Monday, May 30, 2011


Northport Pier, 215 State Hwy. 42, Tip of Door Peninsula -

A Visitor Center has opened within the terminal building at Northport, a space that had operated the previous 25 years as Northport Pier Restaurant.

The dining room tables and chairs have been replaced with display kiosks for photographs, information and literature related to Washington and Rock Islands and the islands of Death's Door.  This shift in direction may surprise some visitors, especially those who recall memorable meals served at the Northport Pier Restaurant over that time period, but according to Hoyt Purinton, Ferry Line President, the new direction in the face of ever-declining restaurant activity is meant to support island tourism as a whole.

"This building had been designed and zoned for use as a seasonal restaurant, and over the 25 year span of operation it had a base of loyal customers," Purinton said.  "But, because it was not economically successful, and because we believe we can do a better job marketing Washington Island, we've decided to be creative, and a visitor center, rather than some other venture, seems the best fit.   This has come after considerable discussion within our company, and with the Washington Island Chamber of Commerce, with whom we work very closely."

The Ferry Line began the transformation process last winter with new paint and new carpet, the addition of display pedestals, new signage, and footpaths for easier access.   The transformation became reality on opening day, Friday May 27.   Marge Frank, representing the Island Chamber, and Christy Davidson of the Ferry Line were hosts, and they answered questions from dozens of curious visitors, some who simply wound up at the northern end of Highway 42 looking about for more information, and those vacationers with weekend travel plans already in hand.  While dining is no longer available, coffee, tea and snack items are, and the atmosphere is intended to invite travelers to stay awhile, to absorb this northern Door County experience, to view the Death's Door Islands and ferry activities with guest binoculars, and to contemplate an island visit at a future date and time.

Island Chamber Hostess Marge Frank 
Several gallery-worthy displays will be featured.  Outstanding island landscape photography by Lucas and Heather Frykman will be the centerpiece.   A 4 x 6 oil painting by Eric Brodersen depicting an island nature scene will occupy the east wall.  And Sievers School of Fiber Arts, Friends of Rock Island, and Friends of Plum and Pilot Islands will each feature their unusual, out-of-the-way experiences.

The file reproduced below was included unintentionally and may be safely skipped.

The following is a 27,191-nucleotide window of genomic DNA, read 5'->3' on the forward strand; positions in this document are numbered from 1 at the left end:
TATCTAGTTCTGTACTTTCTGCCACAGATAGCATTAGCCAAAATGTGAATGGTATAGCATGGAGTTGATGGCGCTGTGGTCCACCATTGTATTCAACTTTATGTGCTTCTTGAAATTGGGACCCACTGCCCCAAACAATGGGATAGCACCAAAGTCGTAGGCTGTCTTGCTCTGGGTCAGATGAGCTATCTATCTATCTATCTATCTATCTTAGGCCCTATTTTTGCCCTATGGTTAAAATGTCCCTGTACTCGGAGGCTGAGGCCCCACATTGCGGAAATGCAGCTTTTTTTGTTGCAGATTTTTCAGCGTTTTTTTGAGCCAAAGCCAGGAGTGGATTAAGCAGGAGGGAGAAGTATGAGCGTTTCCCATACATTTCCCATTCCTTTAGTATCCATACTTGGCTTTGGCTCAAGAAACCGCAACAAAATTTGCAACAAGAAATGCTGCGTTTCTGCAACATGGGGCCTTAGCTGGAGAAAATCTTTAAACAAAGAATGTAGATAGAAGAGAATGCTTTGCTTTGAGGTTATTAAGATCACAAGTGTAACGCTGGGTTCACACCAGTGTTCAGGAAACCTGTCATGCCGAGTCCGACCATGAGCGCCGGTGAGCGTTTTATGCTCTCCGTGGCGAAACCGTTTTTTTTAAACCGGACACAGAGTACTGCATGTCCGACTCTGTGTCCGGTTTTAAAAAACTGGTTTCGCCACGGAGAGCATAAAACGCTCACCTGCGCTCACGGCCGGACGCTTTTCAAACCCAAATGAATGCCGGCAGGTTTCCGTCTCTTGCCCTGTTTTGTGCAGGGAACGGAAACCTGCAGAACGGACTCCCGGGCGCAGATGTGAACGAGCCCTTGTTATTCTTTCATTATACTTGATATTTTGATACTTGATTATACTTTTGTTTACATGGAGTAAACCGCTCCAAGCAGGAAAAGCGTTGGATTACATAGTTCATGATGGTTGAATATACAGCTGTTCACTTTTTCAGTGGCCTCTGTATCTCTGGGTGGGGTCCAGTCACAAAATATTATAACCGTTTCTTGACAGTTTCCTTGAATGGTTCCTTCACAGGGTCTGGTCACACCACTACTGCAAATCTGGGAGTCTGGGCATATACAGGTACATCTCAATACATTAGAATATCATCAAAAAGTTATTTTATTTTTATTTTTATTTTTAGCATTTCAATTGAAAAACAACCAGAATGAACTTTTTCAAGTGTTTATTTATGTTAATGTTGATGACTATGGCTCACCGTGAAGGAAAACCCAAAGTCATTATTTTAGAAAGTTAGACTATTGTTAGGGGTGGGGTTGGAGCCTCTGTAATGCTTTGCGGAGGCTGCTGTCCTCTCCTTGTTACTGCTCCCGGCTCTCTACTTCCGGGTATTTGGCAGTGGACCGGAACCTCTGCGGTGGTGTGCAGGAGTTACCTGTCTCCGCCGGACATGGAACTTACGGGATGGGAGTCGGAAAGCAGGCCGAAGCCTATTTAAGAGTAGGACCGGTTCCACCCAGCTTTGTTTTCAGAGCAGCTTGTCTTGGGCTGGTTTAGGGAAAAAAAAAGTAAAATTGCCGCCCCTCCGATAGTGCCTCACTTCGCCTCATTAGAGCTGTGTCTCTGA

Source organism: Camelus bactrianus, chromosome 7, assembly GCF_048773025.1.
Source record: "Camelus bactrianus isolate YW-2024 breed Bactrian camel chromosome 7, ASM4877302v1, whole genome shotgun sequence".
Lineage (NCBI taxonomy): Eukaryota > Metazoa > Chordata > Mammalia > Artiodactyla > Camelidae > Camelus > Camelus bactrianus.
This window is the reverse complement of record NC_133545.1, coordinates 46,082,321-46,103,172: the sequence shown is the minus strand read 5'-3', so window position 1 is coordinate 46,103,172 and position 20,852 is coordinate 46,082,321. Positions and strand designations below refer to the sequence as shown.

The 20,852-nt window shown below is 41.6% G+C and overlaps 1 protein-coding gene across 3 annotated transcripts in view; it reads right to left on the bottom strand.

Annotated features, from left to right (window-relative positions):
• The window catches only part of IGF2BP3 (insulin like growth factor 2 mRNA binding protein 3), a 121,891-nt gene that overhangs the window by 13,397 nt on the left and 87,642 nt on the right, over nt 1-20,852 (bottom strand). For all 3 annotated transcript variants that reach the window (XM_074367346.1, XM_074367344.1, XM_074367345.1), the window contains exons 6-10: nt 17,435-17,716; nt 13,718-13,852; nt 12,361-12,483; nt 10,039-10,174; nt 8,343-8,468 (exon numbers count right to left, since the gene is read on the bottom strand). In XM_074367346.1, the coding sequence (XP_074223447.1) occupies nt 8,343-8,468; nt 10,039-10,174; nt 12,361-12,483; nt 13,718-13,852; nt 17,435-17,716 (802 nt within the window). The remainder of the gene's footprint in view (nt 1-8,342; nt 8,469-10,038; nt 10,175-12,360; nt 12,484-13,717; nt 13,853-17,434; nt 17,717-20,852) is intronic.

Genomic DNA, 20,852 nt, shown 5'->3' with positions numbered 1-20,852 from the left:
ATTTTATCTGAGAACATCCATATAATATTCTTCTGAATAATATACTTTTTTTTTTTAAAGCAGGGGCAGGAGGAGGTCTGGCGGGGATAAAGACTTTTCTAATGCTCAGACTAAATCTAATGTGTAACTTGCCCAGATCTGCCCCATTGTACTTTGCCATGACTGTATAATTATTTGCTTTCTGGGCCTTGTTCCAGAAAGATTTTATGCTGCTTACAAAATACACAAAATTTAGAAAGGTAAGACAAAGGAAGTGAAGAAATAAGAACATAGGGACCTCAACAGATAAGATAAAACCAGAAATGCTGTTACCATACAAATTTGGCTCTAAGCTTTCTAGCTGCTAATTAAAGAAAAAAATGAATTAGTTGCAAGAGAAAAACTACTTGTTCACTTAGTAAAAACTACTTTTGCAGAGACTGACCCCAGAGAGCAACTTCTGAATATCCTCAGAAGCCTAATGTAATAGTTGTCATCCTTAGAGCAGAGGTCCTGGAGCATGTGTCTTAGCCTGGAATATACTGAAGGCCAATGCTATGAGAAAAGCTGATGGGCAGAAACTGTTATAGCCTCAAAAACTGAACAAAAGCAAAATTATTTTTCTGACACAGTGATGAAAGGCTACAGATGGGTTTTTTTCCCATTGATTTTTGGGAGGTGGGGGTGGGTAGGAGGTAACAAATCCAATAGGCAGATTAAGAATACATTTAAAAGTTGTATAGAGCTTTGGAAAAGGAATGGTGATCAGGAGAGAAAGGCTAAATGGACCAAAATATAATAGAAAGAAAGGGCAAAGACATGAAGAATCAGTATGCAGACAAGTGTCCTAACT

The Visitor Center intent is to market the island experience in both a direct way such as passing on literature for motels, restaurants and attractions, but also to pique the interests of travelers who might be birders, photographers, or people who are simply curious about natural history found in these islands.  It has been the aim of the Island Chamber of Commerce and the Ferry Line to ensure all information hosts will have earned the Door County Visitor Bureau's Certified Tourism Ambassador qualification, and as such, informed assistance will be offered with any visitor's question, not only those related to Washington Island, but questions relating to our neighboring communities and Door County as a whole.  

Northport Visitor Center hours of operation will be daily until mid-October, 9:30 am to 3:00 pm.  A large, self-help display with literature will always be available after-hours in the ferry terminal lobby, open during daytime hours of ferry operation.  Short-term Visitor Center parking is available near the entrance, and there are more than two-hundred spaces available for general parking for both ferry riders and those who wish to walk out on the pier to observe ferry activity and the Death's Door scene close at hand.

   -  Dick Purinton

Saturday, May 28, 2011

Turtle Frenzy Surveillance

Detroit Harbor, Washington Island -